August 5-7, 2022
Ian Lai (DNF)
The first Cerberus Series event in Cleveland was my first attempt at an event over 12 hours, so I was pleasantly surprised that I managed to make it to the end. The second event in Sarasota proved more challenging with the heat and a sprained ankle at roughly the 18-hour mark. So coming into Colorado Springs I had some idea of the activities and conditions we might encounter. The big unknown here was altitude and I handled that by arriving a couple days early to acclimate.
There were a total of 17 signups and 9 of us ultimately showed up at CrossFit SoCo with our rucks, kit bags, and sandbags. Four of us (me, Don Bulgrin, Ian Ashkar, and Troy Diggs) had been to a prior event, while the other 5 were new to Cerberus (Kyle Crutcher, Liz Dahlmann-Pillow, Curtis Goldensoph, John Silva, and Mike Vaughn).
We started off with introductions with Gregg McLeod and Bryan Singelyn, weighed our bags/rucks, and got warned not to put our hands on our hips, which set the tone for the rest of the event that I observed. We proceeded to a PT test consisting of pushups, situps, burpees, prisoner squats, and pullups, along with two rope climbs. Before we started doing our 5 minutes of burpees we were already getting hammered with 2 sets of 20 burpees for a couple violations of the hands-on-hips rule. One person (John) quit after the PT test.
We did shuttle runs to get an idea of the standard for passing at the end of the event. We also had to relinquish all our food (minus electrolytes) so that it could be rationed out later on.
Workouts and More Workouts
The next order of business was the first set of Heavy Drop Training workouts (Lower, Upper, Core). I knew at this point that I might have trouble with hydration, since I was drinking so much water to keep myself from overheating, and indeed my stomach started reacting during the lower and upper workouts. I did not manage to puke which was a great disappointment to Bryan 😉, but he placed before me my own trash can so that I could at least keep things contained just in case. The final workout, the Core soul-crusher, lived up to its name: after a couple other exercises we were to do 100 sandbag getups, 50 Carl Fredricksens, and 100 sandbag situps. I managed to knock out a few situps before the time ran out. It was at this point when I noticed some cramping in my forearms and in my legs.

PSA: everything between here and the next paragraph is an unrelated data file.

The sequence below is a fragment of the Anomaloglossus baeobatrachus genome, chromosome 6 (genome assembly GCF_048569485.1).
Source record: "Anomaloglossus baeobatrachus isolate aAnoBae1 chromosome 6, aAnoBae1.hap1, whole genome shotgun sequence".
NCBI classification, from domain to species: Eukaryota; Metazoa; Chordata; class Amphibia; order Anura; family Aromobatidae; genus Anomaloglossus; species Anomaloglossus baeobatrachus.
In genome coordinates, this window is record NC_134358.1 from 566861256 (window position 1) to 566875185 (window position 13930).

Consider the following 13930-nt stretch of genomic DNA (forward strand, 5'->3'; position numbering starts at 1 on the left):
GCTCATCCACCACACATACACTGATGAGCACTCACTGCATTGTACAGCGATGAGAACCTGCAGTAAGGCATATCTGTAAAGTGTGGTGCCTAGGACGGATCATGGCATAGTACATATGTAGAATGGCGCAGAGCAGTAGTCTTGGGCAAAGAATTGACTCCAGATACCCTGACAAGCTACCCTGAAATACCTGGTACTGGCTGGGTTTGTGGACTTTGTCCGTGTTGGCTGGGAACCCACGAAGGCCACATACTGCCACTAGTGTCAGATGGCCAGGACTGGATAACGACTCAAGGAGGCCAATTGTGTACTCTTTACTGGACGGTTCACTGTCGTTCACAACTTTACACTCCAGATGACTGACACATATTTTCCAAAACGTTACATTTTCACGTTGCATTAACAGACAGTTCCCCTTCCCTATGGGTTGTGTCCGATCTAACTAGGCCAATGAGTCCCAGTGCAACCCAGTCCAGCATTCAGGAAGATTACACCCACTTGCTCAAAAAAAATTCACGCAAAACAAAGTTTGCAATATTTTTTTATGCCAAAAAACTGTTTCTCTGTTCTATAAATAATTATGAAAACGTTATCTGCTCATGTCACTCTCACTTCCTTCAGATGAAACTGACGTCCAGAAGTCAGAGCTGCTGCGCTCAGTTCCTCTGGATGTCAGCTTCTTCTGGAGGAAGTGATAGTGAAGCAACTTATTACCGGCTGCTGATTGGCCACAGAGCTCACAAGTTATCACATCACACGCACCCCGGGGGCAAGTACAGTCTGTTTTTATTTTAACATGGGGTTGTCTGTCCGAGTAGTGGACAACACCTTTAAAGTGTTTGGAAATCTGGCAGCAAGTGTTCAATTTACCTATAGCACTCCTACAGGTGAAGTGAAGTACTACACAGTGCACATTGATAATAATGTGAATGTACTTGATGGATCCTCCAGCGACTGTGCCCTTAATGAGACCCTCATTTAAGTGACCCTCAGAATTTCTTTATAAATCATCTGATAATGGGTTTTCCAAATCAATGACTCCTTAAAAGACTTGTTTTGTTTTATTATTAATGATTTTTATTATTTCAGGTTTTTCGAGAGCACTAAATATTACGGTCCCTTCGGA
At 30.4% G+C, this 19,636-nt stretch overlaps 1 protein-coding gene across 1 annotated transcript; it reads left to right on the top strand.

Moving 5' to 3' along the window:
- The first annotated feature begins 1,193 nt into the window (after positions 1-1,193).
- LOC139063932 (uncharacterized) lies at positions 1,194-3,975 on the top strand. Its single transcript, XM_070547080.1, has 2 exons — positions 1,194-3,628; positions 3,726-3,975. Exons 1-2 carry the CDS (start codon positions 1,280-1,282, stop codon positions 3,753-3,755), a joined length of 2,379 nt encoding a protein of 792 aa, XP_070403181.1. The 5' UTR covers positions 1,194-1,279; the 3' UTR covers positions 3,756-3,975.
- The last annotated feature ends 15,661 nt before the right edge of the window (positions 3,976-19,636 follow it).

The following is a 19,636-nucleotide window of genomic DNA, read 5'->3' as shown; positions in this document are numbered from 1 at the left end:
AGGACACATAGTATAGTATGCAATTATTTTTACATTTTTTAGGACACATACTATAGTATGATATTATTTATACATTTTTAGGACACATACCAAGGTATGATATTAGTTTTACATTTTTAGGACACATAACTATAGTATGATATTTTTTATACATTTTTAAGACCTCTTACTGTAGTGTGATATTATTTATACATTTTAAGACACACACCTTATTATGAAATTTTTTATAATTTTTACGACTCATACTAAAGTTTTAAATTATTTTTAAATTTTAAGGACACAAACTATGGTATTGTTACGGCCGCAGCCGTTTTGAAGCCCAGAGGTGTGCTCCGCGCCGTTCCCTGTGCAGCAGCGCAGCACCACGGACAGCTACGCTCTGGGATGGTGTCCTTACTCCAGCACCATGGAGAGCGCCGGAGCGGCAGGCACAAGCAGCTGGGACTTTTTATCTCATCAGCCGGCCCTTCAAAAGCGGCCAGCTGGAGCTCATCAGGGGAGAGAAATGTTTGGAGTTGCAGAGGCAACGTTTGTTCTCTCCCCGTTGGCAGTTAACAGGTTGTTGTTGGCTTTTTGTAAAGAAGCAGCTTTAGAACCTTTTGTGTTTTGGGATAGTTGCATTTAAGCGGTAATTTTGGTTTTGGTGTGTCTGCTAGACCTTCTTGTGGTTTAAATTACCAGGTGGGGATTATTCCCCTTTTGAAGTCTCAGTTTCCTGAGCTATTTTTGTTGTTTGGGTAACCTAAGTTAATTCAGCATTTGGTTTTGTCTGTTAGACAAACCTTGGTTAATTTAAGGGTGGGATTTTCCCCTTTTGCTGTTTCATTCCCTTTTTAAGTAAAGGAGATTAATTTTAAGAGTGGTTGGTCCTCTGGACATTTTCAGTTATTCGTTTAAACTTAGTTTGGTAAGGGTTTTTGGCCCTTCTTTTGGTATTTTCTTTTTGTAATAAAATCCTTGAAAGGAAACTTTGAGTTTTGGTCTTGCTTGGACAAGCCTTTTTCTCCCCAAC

We were then instructed to fetch our snorkels, and if we had brought a mask we had to use that as well. Several of us had masks, including one that covered the entire front of the face. The idea here was that we would do the HDT SandDoom AMRAP for 20 minutes, all the while breathing only through our snorkels. I found this particularly challenging since I could not breathe through my nose with the mask on, and my snorkel’s stopper would prevent air flow at various angles. This meant that I had to do overhead presses 5 reps at a time without breathing, take a moment to recover, and then finish off the remaining 5 reps. In the end I completed 5 rounds and 32 reps, which turned out to be close to the overall average.
After the penalty burpees and the workouts, Ian Ashkar quit, which brought our number down to seven.
Rowing to the Brewery
Our first movement was (fittingly) to ruck to the Cerberus Brewing Company with two rowing machines as coupons. We managed this in two teams, one for each rowing machine, and carried them on our shoulders two people at a time. Gregg noted that we were not going very fast so he challenged us to race each other to the finish. My team made an effort to shuffle but we weren’t able to catch up and ended up losing.